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Increasing the Accessibility of the Web through style sheets, scripts, and "plug-ins"

Wendy Chisholm
chisholm@trace.wisc.edu 

Mark Novak
novak@trace.wisc.edu 

Trace R&D Center
5901 Research Park Blvd.
Madison, WI 53719

Abstract

The W3C WAI Page Authoring Guidelines (Vanderheiden, et al, 1998a) contains nineteen general concepts that Web page authors should follow to make their pages more accessible and usable, not only to people with disabilities, but for newer page viewing technologies (mobile and voice), for electronic agents such as indexing robots, and etc. In an accompanying document, Techniques for "W3C WAI Page Authoring" (Vanderheiden, et al, 1998b), each of the Page Authoring Guidelines are further explained, with one or more techniques that may be used to satisfy the guideline.

In this paper/presentation, we will talk about and demonstrate how scripts and style sheets can be implemented today, and still work on systems that do not support scripts and style sheets ("Transform gracefully"). We also talk about and demonstrate how the data in a table can be presented and navigated both via scripting and by an accompanying application ("Context and navigation").

Introduction

The W3C WAI Page Authoring Guidelines demonstrate that there are three basic concepts to create accessible Web sites:

The document stresses that "Accessibility does not mean minimal page design, it means thoughtful page design (Vanderheiden, et al, 1998a)." Therefore, newer technologies such as scripts and style sheets should not be avoided, but designed and used with care. In this paper/presentation, we will show how scripts and style sheets can be used to increase the accessibility of a page. We will also show how marking up a table according to the HTML 4.0 specification will allow other programs and eventually browsers, to restructure the data in a table to allow a user to understand and navigate the table via speech, the keyboard, etc.

Note. We use many acronyms in this paper. Fear not, they are defined at the end.

Ensuring that scripts transform gracefully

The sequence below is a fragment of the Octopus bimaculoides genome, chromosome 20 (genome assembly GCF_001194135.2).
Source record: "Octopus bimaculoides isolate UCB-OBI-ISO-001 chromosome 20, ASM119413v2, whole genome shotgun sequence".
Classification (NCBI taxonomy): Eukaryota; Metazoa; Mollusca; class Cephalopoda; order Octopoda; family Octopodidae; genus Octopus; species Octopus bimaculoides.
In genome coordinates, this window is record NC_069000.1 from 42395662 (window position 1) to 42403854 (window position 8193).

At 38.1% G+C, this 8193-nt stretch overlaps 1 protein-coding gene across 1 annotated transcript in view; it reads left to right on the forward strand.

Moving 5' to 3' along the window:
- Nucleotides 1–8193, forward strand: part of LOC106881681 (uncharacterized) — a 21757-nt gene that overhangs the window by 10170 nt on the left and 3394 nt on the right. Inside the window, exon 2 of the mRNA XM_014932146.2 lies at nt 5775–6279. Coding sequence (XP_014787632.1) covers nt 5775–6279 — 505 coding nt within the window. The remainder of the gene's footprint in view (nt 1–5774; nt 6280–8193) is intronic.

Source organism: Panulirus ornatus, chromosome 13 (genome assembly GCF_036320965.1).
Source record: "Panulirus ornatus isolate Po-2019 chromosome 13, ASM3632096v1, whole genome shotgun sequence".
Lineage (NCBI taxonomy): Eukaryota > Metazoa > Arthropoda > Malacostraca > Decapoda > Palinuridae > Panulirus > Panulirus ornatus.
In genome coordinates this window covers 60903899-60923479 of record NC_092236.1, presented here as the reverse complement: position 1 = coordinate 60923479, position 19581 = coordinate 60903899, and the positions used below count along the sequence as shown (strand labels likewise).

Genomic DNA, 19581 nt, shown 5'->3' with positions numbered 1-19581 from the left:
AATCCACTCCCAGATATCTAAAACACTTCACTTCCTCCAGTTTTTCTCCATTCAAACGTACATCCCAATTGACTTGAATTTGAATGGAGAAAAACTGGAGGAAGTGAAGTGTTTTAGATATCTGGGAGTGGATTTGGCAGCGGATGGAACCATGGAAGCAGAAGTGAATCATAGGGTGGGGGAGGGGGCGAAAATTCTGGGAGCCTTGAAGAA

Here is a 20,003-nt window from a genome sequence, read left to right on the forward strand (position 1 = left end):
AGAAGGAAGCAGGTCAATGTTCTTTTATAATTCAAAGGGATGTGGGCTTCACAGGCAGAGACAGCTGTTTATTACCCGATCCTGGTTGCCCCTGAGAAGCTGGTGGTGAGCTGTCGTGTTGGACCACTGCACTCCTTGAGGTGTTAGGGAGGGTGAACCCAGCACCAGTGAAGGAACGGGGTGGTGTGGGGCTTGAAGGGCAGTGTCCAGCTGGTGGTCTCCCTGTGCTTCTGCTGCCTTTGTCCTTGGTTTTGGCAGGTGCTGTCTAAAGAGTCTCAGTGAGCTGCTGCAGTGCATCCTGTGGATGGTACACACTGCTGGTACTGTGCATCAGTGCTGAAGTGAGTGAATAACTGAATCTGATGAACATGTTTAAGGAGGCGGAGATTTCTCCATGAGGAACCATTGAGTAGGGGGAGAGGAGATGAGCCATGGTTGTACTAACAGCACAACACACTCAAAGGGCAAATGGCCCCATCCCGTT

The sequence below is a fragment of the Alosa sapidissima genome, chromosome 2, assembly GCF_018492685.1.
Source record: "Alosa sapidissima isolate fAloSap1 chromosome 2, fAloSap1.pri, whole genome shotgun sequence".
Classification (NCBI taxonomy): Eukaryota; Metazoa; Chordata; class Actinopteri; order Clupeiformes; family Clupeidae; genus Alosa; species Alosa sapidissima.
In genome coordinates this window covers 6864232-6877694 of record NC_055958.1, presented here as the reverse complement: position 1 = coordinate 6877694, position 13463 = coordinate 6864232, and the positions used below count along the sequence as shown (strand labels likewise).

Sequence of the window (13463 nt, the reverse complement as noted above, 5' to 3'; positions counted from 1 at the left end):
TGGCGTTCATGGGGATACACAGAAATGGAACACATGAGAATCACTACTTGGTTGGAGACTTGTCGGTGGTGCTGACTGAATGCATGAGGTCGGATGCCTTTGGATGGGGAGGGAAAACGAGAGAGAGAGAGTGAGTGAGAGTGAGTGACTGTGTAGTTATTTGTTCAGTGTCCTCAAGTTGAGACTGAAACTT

In the WAI Page Authoring Guidelines, under the first category "A. Make sure pages transform gracefully across users, techniques, and situations," the ninth guideline states: "
A.9 Ensure that pages using newer W3C features (technologies) will transform gracefully into an accessible form if the feature is not supported or is turned off.
Some more recent features that are not completely backwards compatible include frames, scripts, style sheets, and applets. Each release of HTML has included new language features. For example, HTML 4.0 added the ability to attach style sheets to a page and to embed scripts and applets into a page.

Older browsers ignore new features and some users configure their browser not to make use of new features. These users often see nothing more than a blank page or an unusable page when new features do not transform gracefully. For example, if you "B. Provide context and orientation information for complex pages or elements," the third guideline states:


B.3 Ensure that tables (not used for layout) have necessary markup to be properly restructured or presented by accessible browsers and other user agents. Many user agents restructure tables to present them. Without appropriate markup, the tables will not make sense when restructured. Tables also present special problems to users of screen readers. These guidelines benefit users that are accessing the table through auditory means (e.g., an Automobile PC which operates by speech input and output) or viewing only a portion of the page at a time (e.g., users with blindness or low vision using speech or a braille display, or other users of devices with small displays, etc.).
Techniques:
The following current interim technique is discussed in guideline A.12. ("Use interim accessibility solutions so that assistive technologies and older browsers will operate correctly."): 5.Until user agents and screen readers are able to handle text presented side-by-side, all tables that lay out text in parallel, word-wrapped columns require a linear text alternative (on the current page or some other). [Priority 2]

Scripts to navigate tables

We looked at solving "the table problem" using a client side JavaScript. Our approach was to:

To associate row/column header information with each data cell, we used an approach recommended in the HTML 4.0 specification (Raggett, et al, 1998). Essentially the steps in pseudo code would be as follows: